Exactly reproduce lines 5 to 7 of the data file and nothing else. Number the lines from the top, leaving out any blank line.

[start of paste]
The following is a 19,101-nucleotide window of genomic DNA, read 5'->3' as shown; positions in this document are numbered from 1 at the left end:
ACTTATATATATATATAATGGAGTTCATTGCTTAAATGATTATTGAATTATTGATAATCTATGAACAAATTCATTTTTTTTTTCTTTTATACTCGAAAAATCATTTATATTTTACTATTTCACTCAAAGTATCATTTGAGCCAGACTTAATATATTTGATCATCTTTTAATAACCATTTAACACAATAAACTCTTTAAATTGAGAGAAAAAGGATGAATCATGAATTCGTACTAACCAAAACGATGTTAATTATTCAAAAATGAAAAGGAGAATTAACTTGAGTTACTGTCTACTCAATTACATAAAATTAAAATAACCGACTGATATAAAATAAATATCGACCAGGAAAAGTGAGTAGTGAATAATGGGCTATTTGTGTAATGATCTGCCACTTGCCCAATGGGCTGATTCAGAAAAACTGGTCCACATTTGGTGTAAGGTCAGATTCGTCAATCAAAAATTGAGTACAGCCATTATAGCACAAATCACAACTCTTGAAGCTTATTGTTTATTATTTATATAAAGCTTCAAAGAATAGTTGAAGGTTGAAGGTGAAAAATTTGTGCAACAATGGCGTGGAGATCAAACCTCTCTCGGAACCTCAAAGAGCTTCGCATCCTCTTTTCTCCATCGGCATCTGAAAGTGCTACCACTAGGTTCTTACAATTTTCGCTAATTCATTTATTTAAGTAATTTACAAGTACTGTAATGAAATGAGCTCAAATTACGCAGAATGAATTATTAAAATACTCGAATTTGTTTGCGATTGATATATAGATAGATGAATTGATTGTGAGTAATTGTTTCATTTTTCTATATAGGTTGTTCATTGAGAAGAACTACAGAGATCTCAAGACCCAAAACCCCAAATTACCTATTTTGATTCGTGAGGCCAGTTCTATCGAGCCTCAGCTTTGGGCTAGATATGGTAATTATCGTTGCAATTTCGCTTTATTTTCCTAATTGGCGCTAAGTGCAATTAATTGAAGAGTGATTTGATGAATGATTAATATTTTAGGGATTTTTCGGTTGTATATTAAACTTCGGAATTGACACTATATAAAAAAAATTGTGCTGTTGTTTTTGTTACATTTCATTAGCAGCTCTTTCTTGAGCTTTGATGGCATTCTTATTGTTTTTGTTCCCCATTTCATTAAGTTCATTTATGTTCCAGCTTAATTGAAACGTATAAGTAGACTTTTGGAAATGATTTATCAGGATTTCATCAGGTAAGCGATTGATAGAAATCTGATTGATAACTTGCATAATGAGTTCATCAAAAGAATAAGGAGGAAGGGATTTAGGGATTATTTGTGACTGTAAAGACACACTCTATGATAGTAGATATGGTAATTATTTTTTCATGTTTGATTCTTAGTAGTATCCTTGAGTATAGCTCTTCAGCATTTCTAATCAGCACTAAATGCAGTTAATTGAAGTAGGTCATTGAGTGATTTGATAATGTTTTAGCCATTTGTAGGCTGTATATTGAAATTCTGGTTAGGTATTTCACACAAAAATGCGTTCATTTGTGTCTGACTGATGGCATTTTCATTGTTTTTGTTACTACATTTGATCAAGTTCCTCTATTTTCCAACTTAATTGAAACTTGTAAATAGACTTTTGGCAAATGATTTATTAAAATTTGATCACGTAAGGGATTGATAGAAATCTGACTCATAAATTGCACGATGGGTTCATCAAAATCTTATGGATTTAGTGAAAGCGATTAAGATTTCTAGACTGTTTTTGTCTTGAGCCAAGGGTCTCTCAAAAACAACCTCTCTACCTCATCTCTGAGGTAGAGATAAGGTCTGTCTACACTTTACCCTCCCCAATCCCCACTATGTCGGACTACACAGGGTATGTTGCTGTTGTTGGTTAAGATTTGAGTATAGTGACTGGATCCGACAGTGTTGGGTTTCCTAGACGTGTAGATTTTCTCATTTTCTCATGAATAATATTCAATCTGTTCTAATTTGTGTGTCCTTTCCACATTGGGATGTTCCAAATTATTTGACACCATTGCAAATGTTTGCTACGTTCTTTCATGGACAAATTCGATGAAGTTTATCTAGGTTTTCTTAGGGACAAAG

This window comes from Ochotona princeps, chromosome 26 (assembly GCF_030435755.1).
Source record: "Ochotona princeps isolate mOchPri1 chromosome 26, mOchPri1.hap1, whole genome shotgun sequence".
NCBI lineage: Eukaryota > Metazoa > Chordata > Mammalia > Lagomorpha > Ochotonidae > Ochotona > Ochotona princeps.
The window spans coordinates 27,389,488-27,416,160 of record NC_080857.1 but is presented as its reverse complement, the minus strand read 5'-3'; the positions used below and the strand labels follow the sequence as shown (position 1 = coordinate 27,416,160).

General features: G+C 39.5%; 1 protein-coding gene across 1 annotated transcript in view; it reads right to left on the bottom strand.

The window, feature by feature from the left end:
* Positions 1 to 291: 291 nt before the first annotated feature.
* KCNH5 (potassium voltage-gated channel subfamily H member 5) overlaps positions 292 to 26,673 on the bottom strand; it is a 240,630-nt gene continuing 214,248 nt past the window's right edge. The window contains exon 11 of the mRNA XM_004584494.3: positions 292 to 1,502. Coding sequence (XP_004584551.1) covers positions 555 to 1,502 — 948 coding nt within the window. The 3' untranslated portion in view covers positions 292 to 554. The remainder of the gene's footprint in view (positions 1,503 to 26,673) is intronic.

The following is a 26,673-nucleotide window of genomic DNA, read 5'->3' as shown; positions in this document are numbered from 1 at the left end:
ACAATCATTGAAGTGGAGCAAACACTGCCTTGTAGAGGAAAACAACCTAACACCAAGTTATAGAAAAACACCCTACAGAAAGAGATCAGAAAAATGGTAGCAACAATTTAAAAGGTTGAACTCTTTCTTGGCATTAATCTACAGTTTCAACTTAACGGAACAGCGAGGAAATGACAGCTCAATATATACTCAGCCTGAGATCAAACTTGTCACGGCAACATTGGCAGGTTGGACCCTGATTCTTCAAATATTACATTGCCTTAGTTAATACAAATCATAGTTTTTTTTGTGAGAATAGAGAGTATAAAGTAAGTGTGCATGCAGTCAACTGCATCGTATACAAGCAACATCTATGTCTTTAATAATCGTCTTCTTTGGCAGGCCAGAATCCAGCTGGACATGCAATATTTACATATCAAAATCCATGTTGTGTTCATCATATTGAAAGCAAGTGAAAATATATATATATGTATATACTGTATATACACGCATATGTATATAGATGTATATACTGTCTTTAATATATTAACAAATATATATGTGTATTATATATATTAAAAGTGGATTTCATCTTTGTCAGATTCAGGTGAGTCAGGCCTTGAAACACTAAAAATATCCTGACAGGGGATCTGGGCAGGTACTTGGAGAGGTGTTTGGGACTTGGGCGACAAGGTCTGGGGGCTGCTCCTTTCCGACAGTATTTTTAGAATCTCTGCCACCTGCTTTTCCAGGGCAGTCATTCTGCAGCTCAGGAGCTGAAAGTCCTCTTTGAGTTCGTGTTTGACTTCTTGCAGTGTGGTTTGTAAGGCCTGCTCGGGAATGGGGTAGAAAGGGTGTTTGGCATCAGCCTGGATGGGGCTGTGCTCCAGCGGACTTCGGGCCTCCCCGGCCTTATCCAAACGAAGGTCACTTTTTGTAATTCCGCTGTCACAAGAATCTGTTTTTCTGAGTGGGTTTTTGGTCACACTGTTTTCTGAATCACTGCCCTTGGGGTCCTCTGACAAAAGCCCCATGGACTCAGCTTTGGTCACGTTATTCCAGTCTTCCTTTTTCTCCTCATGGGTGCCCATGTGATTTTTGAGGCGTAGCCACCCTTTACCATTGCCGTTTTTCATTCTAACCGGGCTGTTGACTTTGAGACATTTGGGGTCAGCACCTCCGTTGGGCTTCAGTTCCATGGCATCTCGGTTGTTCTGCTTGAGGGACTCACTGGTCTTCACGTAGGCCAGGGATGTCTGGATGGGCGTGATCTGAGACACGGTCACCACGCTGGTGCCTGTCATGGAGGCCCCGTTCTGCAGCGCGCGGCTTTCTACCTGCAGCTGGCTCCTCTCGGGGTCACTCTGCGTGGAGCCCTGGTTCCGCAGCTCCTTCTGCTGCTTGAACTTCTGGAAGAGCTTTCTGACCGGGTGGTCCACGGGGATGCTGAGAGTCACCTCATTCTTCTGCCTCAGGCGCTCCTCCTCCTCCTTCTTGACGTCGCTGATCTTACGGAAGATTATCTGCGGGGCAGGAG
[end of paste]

NCBI lineage: Eukaryota > Metazoa > Chordata > Mammalia > Lagomorpha > Ochotonidae > Ochotona > Ochotona princeps.
The window spans coordinates 27,389,488-27,416,160 of record NC_080857.1 but is presented as its reverse complement, the minus strand read 5'-3'; the positions used below and the strand labels follow the sequence as shown (position 1 = coordinate 27,416,160).

General features: G+C 39.5%; 1 protein-coding gene across 1 annotated transcript in view; it reads right to left on the bottom strand.